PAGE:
By: Chad Brooks, BusinessNewsDaily Contributor
Published: 01/17/2013 06:36 AM EST on BusinessNewsDaily
Add household CFO to the growing list of jobs held by working moms, a new study finds.
Nearly 60 percent of working mothers manage and control their household expenses alone, with 30 percent sharing the responsibility with their spouses, according to new research from Working Mother magazine and Chase Card Services. Just 11 percent of women relinquish total control of their family's finances to their husbands, the study found.
"The dynamic structure of household duties is constantly in flux, especially as the number of dual-income families has risen," said Jennifer Owens, editorial director for Working Mother Media. "It's not surprising, then, to see more and more career-oriented working mothers taking the lead on their family's finances."
The working mothers surveyed said their top financial objectives for their families this year are to save enough to live on for more than a year, make more money and put more money into their kids' college education funds.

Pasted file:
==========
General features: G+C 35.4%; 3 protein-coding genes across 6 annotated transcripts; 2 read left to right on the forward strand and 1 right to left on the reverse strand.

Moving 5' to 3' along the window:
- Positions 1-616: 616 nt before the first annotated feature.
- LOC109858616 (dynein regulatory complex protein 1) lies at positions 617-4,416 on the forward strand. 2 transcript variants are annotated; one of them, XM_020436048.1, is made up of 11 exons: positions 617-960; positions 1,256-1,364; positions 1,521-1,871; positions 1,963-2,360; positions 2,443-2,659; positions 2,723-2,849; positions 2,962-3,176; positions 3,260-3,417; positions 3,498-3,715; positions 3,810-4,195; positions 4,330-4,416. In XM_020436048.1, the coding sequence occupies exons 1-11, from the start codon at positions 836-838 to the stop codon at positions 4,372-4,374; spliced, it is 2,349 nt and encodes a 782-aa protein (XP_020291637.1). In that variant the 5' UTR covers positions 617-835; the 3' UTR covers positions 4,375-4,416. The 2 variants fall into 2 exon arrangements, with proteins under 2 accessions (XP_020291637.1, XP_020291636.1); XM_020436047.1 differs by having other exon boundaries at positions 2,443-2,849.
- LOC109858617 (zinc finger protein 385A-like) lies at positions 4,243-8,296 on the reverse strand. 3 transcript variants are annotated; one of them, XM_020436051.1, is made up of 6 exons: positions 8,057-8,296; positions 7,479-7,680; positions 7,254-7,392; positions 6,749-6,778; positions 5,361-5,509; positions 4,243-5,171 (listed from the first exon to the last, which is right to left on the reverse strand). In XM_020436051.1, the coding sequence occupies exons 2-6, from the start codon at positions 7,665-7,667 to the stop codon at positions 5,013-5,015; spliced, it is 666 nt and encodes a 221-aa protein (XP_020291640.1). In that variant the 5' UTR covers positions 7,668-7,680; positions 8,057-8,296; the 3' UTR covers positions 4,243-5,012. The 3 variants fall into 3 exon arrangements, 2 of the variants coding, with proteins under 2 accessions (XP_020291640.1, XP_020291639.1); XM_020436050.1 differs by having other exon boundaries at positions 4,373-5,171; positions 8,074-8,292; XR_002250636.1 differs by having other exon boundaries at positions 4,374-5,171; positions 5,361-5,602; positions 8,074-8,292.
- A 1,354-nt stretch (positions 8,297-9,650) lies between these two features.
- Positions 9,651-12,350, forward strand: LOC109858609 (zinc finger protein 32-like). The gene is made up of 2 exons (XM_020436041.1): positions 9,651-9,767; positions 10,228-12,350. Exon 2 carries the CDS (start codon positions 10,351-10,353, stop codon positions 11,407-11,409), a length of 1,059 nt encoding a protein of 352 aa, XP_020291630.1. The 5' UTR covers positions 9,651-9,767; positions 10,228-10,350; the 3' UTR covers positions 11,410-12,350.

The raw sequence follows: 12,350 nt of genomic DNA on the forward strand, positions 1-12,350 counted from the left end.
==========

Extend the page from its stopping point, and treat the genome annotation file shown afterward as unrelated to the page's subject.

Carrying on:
The study also discovered that working moms are extremely committed to their careers. More than 60 percent of the moms surveyed would prefer to get a 20 percent raise and continue working than take a year off from their jobs, compared to just one quarter who wish they didn’t have to work as much as they do.
The research suggests that working moms are determined to improve both their financial and career prospects in 2013, with 23 percent aiming to get a raise and 16 percent hoping to get a job with better pay and more responsibility. In addition, 13 percent are intent on getting a promotion this year.
"The beginning of a new year is the perfect time to reflect on budget priorities, learn lessons from last year and put in place a plan that will enable working mothers to reach their financial goals," said Rachana Bhatt, director of Chase Slate.
Overall, working moms said balancing work and family is the top challenge they face this year, with just 14 percent saying they are good at being both a mom and a good employee. That's serving as a strong motivator, with 55 percent intent on being both better mothers and better employees this year.
The research was based on surveys of more than 800 working moms who read Working Mother magazine.